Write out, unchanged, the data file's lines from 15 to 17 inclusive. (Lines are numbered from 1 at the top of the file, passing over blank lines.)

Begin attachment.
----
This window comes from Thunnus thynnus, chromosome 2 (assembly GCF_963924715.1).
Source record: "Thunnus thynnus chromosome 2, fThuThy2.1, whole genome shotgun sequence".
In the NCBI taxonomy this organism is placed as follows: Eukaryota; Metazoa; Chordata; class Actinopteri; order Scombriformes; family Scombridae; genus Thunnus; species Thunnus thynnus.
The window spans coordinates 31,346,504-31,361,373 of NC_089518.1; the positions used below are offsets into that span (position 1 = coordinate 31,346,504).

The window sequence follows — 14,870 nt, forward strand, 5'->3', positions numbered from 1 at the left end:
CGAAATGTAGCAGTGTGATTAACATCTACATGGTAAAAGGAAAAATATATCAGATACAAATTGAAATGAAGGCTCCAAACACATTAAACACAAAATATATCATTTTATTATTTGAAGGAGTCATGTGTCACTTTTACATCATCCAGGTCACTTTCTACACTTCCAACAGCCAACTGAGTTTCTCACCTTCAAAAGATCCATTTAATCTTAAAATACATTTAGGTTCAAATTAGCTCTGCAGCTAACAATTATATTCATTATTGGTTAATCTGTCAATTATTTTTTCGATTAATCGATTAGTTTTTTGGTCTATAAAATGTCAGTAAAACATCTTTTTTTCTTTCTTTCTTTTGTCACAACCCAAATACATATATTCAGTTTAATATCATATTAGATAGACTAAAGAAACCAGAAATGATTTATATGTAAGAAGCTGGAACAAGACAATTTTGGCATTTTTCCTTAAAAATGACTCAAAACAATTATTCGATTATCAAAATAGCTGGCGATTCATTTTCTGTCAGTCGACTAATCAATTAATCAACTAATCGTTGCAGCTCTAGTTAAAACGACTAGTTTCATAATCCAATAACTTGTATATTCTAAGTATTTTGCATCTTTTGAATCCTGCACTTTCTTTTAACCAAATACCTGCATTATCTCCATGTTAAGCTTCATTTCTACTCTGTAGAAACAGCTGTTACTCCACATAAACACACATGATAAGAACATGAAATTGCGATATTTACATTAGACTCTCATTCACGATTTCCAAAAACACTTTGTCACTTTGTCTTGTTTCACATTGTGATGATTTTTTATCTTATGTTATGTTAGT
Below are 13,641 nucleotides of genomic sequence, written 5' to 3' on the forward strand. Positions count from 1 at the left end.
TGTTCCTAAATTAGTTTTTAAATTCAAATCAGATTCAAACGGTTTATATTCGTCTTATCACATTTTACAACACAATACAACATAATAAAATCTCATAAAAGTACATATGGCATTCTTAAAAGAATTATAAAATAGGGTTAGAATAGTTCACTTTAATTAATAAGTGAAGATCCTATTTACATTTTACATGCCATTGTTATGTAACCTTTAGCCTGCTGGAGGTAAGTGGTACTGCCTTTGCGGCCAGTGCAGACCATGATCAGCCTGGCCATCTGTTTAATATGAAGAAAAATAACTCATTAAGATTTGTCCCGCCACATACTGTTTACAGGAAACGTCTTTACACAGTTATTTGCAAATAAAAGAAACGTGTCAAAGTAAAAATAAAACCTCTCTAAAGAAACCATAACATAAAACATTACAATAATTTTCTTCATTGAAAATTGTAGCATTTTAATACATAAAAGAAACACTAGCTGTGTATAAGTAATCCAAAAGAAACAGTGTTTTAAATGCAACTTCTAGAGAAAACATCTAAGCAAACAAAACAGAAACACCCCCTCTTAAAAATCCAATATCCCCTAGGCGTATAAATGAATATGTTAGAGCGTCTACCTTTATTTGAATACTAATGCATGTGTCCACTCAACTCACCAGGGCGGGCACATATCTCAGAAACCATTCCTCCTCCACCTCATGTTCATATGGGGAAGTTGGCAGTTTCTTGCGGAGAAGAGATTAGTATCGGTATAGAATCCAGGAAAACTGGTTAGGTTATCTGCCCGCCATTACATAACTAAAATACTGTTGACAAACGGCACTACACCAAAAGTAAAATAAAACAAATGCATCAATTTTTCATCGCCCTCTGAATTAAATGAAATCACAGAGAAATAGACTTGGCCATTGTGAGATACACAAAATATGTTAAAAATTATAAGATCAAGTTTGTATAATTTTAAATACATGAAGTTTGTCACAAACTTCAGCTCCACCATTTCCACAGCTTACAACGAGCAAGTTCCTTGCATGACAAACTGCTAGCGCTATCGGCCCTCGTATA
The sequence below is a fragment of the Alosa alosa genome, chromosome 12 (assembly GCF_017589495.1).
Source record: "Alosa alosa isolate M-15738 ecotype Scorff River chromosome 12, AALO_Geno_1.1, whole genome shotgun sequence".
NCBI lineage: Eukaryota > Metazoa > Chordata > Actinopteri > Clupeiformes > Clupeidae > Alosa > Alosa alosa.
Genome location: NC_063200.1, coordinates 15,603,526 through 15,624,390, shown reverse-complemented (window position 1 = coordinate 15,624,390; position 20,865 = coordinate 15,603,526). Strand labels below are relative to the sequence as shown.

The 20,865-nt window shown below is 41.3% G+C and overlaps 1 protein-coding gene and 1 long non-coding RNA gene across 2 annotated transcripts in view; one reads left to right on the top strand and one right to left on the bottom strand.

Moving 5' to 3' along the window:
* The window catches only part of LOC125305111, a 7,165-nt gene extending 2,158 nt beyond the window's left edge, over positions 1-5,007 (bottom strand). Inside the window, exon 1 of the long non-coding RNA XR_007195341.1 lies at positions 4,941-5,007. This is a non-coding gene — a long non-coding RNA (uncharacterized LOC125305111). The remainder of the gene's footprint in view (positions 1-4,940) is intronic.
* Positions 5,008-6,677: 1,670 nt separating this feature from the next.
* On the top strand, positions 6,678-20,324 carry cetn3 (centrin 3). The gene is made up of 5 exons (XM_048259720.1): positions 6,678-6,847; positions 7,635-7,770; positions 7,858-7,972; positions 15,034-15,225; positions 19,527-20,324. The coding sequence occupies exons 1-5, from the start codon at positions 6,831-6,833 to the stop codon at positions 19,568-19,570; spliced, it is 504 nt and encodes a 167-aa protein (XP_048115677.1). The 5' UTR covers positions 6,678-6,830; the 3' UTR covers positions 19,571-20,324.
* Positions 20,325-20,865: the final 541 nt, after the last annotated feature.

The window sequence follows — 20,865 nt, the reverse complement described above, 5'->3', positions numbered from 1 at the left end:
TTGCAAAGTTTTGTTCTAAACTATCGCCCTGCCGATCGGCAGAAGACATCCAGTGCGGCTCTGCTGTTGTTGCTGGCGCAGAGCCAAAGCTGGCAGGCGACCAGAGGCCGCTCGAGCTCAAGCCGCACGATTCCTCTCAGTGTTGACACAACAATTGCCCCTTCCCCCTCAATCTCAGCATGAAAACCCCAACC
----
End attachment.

* The window catches only part of LOC125305111, a 7,165-nt gene extending 2,158 nt beyond the window's left edge, over positions 1-5,007 (bottom strand). Inside the window, exon 1 of the long non-coding RNA XR_007195341.1 lies at positions 4,941-5,007. This is a non-coding gene — a long non-coding RNA (uncharacterized LOC125305111). The remainder of the gene's footprint in view (positions 1-4,940) is intronic.
* Positions 5,008-6,677: 1,670 nt separating this feature from the next.
* On the top strand, positions 6,678-20,324 carry cetn3 (centrin 3). The gene is made up of 5 exons (XM_048259720.1): positions 6,678-6,847; positions 7,635-7,770; positions 7,858-7,972; positions 15,034-15,225; positions 19,527-20,324. The coding sequence occupies exons 1-5, from the start codon at positions 6,831-6,833 to the stop codon at positions 19,568-19,570; spliced, it is 504 nt and encodes a 167-aa protein (XP_048115677.1). The 5' UTR covers positions 6,678-6,830; the 3' UTR covers positions 19,571-20,324.